In 1823, after DeKalb County was formed, a settlement on a ridge was selected as the county seat and named Decatur. According to historians there was a group of twelve believers comprised of "Methodists, Baptists, Presbyterians, and two Episcopalians," who gathered to worship in homes or outdoors, weather permitting. It was during this early time in the new town of Decatur when a circuit rider, a Methodist preacher who traveled the backwoods on horseback, arrived. The State Legislature offered each denomination land on which to erect a building solely for worship purposes. The Methodists were the first to accept this offer, and soon a log church house took its place among the other log buildings of the community.
The date of construction of the white frame, one- room structure is unknown. Pictures show doors on the left for men, who sat on the left side of the church, and on the right for women, who sat on the right hand side.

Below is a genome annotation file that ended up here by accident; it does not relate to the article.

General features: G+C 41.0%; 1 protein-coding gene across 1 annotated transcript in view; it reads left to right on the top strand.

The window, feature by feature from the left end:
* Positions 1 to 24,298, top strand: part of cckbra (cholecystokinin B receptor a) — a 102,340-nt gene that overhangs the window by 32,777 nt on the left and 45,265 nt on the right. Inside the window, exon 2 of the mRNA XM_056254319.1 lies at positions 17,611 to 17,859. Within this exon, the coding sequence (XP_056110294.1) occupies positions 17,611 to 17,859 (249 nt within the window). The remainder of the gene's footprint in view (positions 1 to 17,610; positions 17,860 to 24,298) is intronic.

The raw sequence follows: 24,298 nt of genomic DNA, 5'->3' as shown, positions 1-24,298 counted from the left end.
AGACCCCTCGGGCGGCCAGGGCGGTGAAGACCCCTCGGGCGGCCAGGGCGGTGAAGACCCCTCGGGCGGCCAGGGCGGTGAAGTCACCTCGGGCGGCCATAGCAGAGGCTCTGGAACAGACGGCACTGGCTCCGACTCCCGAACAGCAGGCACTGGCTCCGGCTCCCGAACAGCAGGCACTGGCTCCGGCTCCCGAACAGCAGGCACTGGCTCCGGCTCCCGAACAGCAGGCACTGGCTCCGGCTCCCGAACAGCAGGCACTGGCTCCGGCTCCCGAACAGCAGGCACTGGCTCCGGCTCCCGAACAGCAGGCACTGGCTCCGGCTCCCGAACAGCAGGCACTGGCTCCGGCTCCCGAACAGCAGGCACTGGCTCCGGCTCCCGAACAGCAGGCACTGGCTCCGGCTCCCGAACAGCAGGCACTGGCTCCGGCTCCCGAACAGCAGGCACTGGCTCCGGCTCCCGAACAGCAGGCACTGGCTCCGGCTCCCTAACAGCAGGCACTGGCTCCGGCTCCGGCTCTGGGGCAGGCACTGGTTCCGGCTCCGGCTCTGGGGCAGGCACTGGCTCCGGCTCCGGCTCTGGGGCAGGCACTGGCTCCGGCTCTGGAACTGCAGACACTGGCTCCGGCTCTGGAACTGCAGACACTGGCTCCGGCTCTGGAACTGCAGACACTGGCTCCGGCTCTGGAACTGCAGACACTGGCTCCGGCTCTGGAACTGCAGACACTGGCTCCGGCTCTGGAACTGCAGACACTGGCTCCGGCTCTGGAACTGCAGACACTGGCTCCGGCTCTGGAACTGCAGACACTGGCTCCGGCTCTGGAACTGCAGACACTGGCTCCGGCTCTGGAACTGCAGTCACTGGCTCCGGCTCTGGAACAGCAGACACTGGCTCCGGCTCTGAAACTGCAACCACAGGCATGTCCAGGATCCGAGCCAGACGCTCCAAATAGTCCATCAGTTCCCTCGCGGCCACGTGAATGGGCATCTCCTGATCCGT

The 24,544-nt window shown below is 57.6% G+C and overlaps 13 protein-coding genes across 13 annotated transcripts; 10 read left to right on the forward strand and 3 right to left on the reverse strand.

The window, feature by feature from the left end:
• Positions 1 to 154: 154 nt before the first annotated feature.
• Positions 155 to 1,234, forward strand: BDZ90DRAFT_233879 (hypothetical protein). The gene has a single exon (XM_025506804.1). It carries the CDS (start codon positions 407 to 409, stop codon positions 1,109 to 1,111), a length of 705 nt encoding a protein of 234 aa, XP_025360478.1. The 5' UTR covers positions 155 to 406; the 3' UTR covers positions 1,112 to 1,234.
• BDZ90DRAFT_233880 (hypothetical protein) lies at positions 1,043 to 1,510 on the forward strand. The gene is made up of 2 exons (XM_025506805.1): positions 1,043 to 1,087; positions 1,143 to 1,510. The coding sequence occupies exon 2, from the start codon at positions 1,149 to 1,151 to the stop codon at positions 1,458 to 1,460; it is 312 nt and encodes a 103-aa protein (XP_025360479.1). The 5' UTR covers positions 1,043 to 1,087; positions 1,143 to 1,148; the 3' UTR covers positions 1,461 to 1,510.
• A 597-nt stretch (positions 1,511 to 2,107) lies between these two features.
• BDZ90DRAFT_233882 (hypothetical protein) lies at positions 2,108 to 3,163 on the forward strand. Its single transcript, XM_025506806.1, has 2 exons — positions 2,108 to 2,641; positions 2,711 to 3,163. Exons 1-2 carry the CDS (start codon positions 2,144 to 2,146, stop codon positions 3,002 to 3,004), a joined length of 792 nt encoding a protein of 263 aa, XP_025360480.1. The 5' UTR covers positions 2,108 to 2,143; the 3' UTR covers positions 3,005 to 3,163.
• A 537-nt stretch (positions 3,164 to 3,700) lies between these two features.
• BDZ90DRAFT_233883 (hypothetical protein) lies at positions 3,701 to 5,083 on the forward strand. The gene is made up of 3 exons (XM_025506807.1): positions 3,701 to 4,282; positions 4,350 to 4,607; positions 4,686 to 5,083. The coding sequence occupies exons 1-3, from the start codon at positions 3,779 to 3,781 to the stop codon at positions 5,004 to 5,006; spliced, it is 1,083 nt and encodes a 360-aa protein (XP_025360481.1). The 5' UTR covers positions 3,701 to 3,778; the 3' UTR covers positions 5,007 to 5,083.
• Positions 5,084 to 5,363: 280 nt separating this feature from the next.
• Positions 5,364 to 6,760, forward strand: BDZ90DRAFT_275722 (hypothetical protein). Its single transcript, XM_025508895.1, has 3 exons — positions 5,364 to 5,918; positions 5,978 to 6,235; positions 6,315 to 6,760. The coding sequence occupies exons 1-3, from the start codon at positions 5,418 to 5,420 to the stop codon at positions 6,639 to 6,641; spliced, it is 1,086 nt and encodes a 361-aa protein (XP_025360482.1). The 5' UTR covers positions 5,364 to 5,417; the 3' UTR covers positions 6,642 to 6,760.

The fast-approaching twentieth century brought unprecedented growth to Decatur, and the Methodists prepared for it in 1899 by erecting the granite edifice, which is now the Chapel. Seventeen years later, the transepts were added and the altar and choirs were moved to their present location. In 1922, a three-story educational building was added to the back of the Sanctuary. In rapid succession, residences adjoining the church on Sycamore Street were used for classrooms, until the Children's Building (now the Sycamore Building) was established. Residences on Ponce de Leon to the north served as classrooms before the present Educational and Activities Buildings were built. Lastly, the Sanctuary arose. Since that time the Chapel has been completely restored and major additions have been added to the Educational and Activities Buildings. Be assured these will not be the last additions!
In the first half of the twentieth century more space was added to accommodate the growing membership. In the last half of the century, the concept of the Church ministering to the whole person -- not only to the membership but also to the community and to the world -- has required different types of buildings and meeting space. This was Jesus' idea all along! We realize at Decatur First UMC that having a growing staff supported by countless volunteers and utilizing appropriately designed and sized facilities are required "to know Christ and make Him known."
For more information, read Mary Fox's account of Decatur First in The Sesquicentennial Celebration 1823-1973, found in the church's Frank Manning Library.